Now, here’s a coincidence: the very same week that Energy Transfer Partners announced a massive new pipeline construction project that will affect a large number of Michigan citizens– including, evidently, many Line 6B landowners– state officials announced the formation of a new pipeline safety task force.
You might think that’s good news– and at first glance, we thought so too. But then we saw who is on that task force, or rather, who is NOT on it. The task force is made up entirely of representative of the very agencies that have thus far failed to protect landowners, municipalities, and the environment. Frankly, it’s outrageous.
For that reason, just this morning, we sent the letter below to Attorney General Schuette and Michigan DEQ Director Dan Wyant. Please feel free to share.
Dear Mr. Wyant and Attorney General Schuette,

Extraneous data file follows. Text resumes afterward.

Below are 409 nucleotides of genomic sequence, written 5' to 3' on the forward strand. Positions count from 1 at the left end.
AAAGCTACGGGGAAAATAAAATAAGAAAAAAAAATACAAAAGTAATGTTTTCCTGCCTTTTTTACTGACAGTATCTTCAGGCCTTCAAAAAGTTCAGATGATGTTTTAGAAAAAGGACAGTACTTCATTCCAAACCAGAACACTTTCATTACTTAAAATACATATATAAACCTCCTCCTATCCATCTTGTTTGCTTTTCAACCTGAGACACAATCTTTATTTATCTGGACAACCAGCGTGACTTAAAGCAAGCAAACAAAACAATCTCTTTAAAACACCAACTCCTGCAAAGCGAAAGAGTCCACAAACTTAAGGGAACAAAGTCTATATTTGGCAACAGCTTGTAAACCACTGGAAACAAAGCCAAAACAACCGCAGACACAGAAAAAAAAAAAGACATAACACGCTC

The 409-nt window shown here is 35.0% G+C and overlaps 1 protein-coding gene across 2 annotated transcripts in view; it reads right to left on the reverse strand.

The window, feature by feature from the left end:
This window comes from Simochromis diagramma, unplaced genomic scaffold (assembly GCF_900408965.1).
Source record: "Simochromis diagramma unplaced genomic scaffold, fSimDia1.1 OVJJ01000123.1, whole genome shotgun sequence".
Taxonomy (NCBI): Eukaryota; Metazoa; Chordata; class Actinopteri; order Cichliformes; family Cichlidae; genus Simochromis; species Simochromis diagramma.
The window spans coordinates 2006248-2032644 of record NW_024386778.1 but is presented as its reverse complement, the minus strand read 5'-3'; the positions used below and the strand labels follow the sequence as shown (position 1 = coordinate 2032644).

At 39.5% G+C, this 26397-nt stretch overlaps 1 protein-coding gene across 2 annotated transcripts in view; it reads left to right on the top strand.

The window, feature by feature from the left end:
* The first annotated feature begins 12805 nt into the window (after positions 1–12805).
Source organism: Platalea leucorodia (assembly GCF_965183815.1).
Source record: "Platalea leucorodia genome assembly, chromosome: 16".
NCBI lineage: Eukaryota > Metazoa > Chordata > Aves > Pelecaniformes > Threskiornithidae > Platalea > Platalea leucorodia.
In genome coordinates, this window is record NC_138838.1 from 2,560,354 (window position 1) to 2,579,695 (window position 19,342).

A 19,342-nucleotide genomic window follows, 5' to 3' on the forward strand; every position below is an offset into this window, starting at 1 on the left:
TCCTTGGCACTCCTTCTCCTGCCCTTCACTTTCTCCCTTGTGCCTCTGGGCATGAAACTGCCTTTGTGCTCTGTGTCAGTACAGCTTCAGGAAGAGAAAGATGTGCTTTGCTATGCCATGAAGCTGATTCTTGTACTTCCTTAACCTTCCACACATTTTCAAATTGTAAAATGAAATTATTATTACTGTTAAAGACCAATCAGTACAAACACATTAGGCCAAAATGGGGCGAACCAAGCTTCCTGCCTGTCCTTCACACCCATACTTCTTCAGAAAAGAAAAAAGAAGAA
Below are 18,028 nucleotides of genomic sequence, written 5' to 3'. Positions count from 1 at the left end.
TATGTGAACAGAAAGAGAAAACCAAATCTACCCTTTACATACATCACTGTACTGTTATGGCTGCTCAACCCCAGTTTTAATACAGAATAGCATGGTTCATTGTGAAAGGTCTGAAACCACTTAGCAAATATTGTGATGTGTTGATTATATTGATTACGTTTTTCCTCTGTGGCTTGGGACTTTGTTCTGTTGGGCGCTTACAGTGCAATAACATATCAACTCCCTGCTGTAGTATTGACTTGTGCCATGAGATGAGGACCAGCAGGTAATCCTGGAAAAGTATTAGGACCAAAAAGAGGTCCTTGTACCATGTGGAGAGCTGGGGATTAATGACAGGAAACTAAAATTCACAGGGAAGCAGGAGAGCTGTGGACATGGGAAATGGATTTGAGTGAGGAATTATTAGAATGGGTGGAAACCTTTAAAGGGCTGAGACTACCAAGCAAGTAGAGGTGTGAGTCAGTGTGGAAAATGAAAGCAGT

This week, the Texas-based pipeline company Energy Transfer announced plans to build a new network of pipelines to transport natural gas from the Marcellus and Utica shale formations in West Virginia and Pennsylvania across the country. Nearly two hundred miles of that pipeline network would traverse Michigan, much of it crossing through the property of Michigan citizens already reeling from the recent replacement of the Enbridge Line 6B pipeline. During the latter project (which is still not complete), landowners have been mistreated, lied to, misinformed and have watched helplessly while Enbridge uprooted their lives, destroyed their property, and abused its easement rights. Many local officials had similar experiences, as Enbridge evaded local ordinances and treated townships and municipalities with disregard (at best) or disrespect (at worst). To my knowledge, neither the Attorney General’s office nor other state officials or agencies have taken even the slightest interest in this series of events .